In the days following Ted Byfield’s death at his Edmonton home on December 23, commentators across Canada praised him as a champion of Western Canada, a man who contributed to shape Canadian politics through its steadfast conservative and free enterprise principles. This is all true, but the praise barely mentioned a distinguishing feature that, in my mind, was the foundation of it all – his great Christian faith.
Reports indicated that Ted, who was 93 when he died, was an iconoclastic educator, having established independent boys’ schools rooted in traditional curriculum and Christian values; that he had created a series of western Canadian news magazines, which carried all of their geographic and political biases on their sleeves and in so doing contributed to the rise of the Reform Party of Canada; and that he later published two series of books, one on the history of Alberta and the other on the history of Christianity.
They also wrote that he was charismatic, politically incorrect, visionary, at times acerbic, witty, a great storyteller, and volcanic when he lost his temper. In short, he was a very interesting man.
But as someone who got to know Ted intimately from one of his magazines, British Columbia Report, during the 1990s, I think the praise did not give enough space to the significance of Ted’s Christianity and his spectacular determination to put that faith into action.
Ted was not a Roman Catholic, but his favorite author was the great Catholic apologist GK Chesterton, and he always struck me as a crusader, except he wielded a pen and typewriter instead of a sword. and a shield.
Ted awakened to Christianity in his youth, inspired first by Anglican writer CS Lewis, then by writers Chesterton and Dorothy Sayers, who described themselves as “Anglo-Catholic.” The telling realities of World War II and the challenges of raising a young family also sparked his eventual membership of Anglicanism.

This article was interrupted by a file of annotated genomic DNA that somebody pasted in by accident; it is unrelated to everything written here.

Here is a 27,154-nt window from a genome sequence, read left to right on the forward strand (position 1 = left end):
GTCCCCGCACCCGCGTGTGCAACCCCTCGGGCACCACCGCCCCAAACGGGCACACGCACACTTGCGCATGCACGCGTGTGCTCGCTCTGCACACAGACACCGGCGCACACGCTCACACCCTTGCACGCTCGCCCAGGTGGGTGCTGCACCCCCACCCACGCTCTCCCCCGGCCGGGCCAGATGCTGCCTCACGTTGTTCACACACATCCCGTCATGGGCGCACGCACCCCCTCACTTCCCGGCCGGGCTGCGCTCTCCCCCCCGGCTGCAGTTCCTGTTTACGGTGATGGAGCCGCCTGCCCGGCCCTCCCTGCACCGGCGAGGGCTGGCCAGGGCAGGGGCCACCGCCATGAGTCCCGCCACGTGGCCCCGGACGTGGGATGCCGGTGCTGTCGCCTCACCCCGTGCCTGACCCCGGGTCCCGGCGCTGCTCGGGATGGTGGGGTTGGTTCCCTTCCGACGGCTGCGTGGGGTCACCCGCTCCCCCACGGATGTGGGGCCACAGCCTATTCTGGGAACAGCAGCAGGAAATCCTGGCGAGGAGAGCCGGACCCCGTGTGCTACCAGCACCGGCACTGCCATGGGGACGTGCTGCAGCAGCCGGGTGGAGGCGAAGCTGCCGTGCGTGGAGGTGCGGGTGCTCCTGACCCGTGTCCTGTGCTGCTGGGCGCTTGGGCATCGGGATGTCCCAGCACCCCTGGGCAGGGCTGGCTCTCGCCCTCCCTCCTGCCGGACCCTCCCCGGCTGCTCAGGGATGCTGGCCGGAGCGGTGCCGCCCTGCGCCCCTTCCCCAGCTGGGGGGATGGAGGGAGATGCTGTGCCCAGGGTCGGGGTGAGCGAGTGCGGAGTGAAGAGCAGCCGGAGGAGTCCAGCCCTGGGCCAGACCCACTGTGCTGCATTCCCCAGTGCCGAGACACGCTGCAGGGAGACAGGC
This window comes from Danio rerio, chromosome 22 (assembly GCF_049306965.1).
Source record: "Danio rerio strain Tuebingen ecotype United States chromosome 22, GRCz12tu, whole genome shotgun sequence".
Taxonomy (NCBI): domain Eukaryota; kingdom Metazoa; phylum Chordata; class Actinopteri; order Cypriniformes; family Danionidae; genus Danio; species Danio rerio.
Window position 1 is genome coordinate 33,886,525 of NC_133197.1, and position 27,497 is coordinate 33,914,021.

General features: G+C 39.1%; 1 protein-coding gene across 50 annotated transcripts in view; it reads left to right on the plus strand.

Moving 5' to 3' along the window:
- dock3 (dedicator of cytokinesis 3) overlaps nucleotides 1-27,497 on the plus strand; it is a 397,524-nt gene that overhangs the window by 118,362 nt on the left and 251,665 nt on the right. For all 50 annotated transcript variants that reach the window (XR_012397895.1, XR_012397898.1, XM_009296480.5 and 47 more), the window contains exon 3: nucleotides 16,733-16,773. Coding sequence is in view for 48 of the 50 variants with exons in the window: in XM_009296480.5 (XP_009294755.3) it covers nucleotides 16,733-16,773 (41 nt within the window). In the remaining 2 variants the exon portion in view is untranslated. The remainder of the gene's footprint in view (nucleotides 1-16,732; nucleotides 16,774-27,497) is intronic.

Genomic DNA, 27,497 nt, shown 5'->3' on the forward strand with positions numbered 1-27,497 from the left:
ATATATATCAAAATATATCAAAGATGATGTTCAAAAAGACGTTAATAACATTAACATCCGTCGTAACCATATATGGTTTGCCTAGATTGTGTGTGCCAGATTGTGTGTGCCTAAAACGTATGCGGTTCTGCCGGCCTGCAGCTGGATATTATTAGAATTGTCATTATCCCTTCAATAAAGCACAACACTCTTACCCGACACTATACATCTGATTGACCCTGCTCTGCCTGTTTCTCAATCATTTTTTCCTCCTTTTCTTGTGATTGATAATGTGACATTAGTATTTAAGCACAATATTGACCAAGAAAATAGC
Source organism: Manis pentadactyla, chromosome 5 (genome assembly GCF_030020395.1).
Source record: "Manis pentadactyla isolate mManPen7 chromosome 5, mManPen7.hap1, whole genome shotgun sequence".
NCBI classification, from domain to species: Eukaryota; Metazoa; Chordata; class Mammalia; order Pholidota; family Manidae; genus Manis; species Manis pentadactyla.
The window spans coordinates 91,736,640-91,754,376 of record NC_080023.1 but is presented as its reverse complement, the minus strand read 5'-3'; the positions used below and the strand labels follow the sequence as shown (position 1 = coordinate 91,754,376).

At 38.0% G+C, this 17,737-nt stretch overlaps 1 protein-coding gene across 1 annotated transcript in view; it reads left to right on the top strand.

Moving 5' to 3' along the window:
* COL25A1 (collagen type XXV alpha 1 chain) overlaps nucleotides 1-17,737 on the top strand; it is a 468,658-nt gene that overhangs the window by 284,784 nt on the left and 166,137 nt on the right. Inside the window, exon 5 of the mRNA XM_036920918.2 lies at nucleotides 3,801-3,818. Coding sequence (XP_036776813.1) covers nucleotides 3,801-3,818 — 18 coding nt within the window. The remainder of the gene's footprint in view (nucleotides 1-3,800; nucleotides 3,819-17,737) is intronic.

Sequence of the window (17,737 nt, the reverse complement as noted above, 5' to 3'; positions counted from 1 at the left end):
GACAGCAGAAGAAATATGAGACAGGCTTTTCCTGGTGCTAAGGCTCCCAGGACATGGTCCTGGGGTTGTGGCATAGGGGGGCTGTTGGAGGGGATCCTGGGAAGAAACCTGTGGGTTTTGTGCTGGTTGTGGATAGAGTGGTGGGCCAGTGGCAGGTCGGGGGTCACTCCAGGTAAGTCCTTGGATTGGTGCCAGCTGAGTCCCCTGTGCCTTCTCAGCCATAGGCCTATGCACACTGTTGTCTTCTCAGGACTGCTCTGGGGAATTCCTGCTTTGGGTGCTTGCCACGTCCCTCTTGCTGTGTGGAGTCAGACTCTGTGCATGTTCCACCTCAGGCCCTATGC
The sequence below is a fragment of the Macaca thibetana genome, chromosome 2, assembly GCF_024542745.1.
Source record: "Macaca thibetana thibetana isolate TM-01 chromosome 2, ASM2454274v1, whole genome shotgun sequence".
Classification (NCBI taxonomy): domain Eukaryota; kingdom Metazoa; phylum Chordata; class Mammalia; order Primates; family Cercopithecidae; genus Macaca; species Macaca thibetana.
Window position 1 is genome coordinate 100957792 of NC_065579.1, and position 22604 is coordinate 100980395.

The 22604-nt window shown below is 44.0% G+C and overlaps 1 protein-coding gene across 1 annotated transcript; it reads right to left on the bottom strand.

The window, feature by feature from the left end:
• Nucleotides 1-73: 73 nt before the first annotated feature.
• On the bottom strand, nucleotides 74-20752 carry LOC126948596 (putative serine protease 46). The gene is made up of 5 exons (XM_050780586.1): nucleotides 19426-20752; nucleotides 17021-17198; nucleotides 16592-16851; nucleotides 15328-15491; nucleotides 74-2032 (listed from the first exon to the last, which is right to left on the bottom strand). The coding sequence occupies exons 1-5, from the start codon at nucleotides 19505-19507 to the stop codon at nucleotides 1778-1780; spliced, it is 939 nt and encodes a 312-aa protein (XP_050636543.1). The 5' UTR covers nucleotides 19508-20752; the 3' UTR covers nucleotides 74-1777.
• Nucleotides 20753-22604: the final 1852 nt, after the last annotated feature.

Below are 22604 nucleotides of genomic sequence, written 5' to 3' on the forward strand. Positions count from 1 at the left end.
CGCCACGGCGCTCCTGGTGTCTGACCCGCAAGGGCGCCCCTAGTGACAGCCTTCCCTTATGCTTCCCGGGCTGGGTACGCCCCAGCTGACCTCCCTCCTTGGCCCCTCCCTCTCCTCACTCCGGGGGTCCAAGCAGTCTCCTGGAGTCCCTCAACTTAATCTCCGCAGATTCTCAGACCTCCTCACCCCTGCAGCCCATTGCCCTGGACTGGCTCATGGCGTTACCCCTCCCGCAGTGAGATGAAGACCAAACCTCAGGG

He then left the denomination when it began to embrace what he believed to be senseless and offensive liberal policies and practices. He found a new home in the Eastern Orthodox Church, where he told me that he was convinced that he would not have to endure any new and possibly heretical teaching.
His commitment to mainstream Christianity was the basis for his decision to write a weekly column on religious affairs, “OrthodoxyThe title is a nod to the classic Chesterton book of the same name.
“People have fallen into the crazy habit of talking about orthodoxy as something heavy, mundane, and sure,” Chesterton wrote in this book. “There has never been anything as perilous or as exciting as Orthodoxy. That was the reason: and being sane is more dramatic than being mad. The Byfield Chronicle was a living example of the truth of this intuition.
The article, which he co-wrote with his wife Virginia (who died seven years before him), was not intended to discuss the intricacies of theology but, in Byfield’s distinctively combative manner, was aimed at to expose the ways in which the modern world misinterpreted, ignored or opposed time-tested “orthodox” Christian principles and practices.
The couple have often used the column to challenge or correct the mainstream media’s treatment of Christianity. In January 1998, for example, they hired Maclean‘s for its Christmas cover, in which the national magazine interviewed eight “experts” who denied traditional Christian principles around the birth of Christ, and only one who defended them.
In that same column, the Byfields reported that “ultra-liberal Vancouver” Anglican Bishop Michael Ingham recently published “a confession of his own disbelief,” which the Byfields then linked to the decline in membership of the Anglican church.
At the root of it all was Ted’s commitment to the truth with a capital T. This included not only his belief that Christ was God, that he died on the cross, and was resurrected, but also his complete certainty that such a thing as “truth” existed. , although it could not necessarily be fully known to us imperfect humans.
This meant, of course, that the modern idol of relativism was Ted’s great enemy. And so it was that Ted waged a relentless war against the sleazy politicians, the relativistic moralizers and the confused educators.
I must state here that the more I came to understand the dimensions of this war, the more engaging, captivating and even exciting it became to me.